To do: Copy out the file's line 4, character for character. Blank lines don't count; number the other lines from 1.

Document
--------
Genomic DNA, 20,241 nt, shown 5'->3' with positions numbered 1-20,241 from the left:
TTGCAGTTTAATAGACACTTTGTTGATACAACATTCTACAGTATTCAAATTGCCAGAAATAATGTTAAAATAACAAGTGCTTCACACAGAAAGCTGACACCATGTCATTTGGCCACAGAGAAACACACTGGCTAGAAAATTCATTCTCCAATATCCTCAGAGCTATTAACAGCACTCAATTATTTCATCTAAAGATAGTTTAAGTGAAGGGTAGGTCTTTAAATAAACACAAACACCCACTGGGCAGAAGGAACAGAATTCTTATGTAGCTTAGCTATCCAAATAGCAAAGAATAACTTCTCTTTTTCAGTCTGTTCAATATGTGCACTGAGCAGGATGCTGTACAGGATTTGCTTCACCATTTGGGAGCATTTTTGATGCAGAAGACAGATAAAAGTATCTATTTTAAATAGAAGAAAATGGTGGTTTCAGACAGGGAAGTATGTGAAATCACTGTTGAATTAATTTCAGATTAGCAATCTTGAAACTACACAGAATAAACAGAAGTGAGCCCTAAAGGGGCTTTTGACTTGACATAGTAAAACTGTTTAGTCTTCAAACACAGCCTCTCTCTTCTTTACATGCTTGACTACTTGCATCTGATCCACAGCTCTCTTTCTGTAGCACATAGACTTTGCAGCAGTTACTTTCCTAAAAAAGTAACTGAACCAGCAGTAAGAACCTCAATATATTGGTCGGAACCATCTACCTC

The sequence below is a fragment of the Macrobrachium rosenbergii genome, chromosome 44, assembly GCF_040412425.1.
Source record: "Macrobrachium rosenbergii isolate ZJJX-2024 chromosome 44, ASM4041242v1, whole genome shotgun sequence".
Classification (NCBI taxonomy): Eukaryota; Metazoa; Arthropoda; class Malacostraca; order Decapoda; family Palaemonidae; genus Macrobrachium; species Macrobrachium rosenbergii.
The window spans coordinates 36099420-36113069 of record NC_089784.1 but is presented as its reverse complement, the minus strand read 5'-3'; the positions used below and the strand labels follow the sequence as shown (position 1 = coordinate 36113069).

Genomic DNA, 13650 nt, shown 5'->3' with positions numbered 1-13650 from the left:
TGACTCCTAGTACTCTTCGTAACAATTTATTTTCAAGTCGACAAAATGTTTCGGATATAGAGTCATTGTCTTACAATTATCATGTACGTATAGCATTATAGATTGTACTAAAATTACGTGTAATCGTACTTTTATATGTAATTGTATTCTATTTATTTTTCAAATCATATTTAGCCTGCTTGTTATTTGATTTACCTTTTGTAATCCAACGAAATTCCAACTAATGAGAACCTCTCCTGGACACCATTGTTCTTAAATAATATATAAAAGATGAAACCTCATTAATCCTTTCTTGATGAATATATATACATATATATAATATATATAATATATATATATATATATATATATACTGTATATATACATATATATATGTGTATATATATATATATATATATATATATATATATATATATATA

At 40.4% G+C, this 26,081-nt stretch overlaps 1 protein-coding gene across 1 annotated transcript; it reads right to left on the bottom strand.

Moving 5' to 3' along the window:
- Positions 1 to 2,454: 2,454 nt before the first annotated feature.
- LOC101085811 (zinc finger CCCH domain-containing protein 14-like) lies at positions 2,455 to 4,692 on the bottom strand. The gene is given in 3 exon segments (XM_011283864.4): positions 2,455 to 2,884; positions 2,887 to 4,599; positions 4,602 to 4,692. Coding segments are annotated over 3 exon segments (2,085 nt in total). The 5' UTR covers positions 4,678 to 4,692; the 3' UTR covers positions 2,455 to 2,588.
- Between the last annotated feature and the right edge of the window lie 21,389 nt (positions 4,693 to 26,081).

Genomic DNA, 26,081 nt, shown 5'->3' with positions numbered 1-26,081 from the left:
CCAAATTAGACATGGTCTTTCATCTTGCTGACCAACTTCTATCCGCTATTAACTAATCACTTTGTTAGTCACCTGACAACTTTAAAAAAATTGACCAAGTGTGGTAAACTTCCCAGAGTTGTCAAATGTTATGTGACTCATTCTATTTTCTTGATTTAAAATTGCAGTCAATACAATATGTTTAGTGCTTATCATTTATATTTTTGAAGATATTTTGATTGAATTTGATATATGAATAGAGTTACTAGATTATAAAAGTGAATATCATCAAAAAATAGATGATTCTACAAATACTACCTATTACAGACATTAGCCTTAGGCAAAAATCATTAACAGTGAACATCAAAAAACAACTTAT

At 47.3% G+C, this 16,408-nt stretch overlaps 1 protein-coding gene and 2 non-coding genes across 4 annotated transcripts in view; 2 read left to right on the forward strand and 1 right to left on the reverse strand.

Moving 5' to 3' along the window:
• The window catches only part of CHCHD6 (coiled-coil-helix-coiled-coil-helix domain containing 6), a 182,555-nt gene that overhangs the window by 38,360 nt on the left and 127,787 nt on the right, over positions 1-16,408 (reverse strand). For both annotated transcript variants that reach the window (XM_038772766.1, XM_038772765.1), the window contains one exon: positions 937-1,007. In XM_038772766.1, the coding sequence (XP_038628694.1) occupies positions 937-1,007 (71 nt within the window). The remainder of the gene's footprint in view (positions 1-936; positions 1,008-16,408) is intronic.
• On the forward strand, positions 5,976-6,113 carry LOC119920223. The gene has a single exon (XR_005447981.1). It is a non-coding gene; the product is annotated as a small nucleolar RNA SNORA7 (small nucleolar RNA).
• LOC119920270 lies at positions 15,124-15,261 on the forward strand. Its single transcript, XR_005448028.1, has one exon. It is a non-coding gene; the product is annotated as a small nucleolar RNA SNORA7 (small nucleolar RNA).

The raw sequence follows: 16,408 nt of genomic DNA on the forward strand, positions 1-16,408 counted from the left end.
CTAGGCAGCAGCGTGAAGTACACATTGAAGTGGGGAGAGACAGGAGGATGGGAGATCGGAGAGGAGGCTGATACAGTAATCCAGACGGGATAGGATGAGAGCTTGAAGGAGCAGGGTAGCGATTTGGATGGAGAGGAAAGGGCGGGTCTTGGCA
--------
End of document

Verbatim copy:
Source record: "Macrobrachium rosenbergii isolate ZJJX-2024 chromosome 44, ASM4041242v1, whole genome shotgun sequence".